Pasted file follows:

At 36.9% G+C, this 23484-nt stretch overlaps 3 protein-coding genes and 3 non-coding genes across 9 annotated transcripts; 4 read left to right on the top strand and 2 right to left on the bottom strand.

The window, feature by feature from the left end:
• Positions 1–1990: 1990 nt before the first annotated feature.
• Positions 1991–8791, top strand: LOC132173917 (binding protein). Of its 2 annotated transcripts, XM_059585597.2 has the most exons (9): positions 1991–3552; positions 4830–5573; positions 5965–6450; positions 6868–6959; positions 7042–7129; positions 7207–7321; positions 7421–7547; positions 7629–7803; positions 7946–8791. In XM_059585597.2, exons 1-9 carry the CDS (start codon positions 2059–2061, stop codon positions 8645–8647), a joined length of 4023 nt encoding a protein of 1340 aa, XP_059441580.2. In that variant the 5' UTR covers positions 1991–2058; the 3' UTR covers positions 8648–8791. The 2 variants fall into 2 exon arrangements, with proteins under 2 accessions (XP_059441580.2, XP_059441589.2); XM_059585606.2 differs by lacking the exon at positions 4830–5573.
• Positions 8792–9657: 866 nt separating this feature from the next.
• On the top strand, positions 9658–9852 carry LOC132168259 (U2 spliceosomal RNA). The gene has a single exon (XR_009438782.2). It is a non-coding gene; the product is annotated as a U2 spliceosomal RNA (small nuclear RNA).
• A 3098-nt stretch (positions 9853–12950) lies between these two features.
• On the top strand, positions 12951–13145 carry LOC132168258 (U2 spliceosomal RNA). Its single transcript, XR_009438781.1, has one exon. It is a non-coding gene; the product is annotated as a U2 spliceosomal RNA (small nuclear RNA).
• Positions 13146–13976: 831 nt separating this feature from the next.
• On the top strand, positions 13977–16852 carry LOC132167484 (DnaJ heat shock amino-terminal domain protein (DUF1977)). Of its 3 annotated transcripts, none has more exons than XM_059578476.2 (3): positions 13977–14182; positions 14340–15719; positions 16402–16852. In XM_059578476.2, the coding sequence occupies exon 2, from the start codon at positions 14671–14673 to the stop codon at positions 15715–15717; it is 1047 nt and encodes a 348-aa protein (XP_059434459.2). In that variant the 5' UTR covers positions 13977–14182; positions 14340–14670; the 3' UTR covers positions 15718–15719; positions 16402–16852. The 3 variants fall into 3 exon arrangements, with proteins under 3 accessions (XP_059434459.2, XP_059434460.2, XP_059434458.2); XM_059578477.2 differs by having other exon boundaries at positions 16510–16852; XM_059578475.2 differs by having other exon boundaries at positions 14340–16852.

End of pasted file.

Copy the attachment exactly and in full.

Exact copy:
At 36.9% G+C, this 23484-nt stretch overlaps 3 protein-coding genes and 3 non-coding genes across 9 annotated transcripts; 4 read left to right on the top strand and 2 right to left on the bottom strand.

The window, feature by feature from the left end:
• Positions 1–1990: 1990 nt before the first annotated feature.
• Positions 1991–8791, top strand: LOC132173917 (binding protein). Of its 2 annotated transcripts, XM_059585597.2 has the most exons (9): positions 1991–3552; positions 4830–5573; positions 5965–6450; positions 6868–6959; positions 7042–7129; positions 7207–7321; positions 7421–7547; positions 7629–7803; positions 7946–8791. In XM_059585597.2, exons 1-9 carry the CDS (start codon positions 2059–2061, stop codon positions 8645–8647), a joined length of 4023 nt encoding a protein of 1340 aa, XP_059441580.2. In that variant the 5' UTR covers positions 1991–2058; the 3' UTR covers positions 8648–8791. The 2 variants fall into 2 exon arrangements, with proteins under 2 accessions (XP_059441580.2, XP_059441589.2); XM_059585606.2 differs by lacking the exon at positions 4830–5573.
• Positions 8792–9657: 866 nt separating this feature from the next.
• On the top strand, positions 9658–9852 carry LOC132168259 (U2 spliceosomal RNA). The gene has a single exon (XR_009438782.2). It is a non-coding gene; the product is annotated as a U2 spliceosomal RNA (small nuclear RNA).
• A 3098-nt stretch (positions 9853–12950) lies between these two features.
• On the top strand, positions 12951–13145 carry LOC132168258 (U2 spliceosomal RNA). Its single transcript, XR_009438781.1, has one exon. It is a non-coding gene; the product is annotated as a U2 spliceosomal RNA (small nuclear RNA).
• Positions 13146–13976: 831 nt separating this feature from the next.
• On the top strand, positions 13977–16852 carry LOC132167484 (DnaJ heat shock amino-terminal domain protein (DUF1977)). Of its 3 annotated transcripts, none has more exons than XM_059578476.2 (3): positions 13977–14182; positions 14340–15719; positions 16402–16852. In XM_059578476.2, the coding sequence occupies exon 2, from the start codon at positions 14671–14673 to the stop codon at positions 15715–15717; it is 1047 nt and encodes a 348-aa protein (XP_059434459.2). In that variant the 5' UTR covers positions 13977–14182; positions 14340–14670; the 3' UTR covers positions 15718–15719; positions 16402–16852. The 3 variants fall into 3 exon arrangements, with proteins under 3 accessions (XP_059434459.2, XP_059434460.2, XP_059434458.2); XM_059578477.2 differs by having other exon boundaries at positions 16510–16852; XM_059578475.2 differs by having other exon boundaries at positions 14340–16852.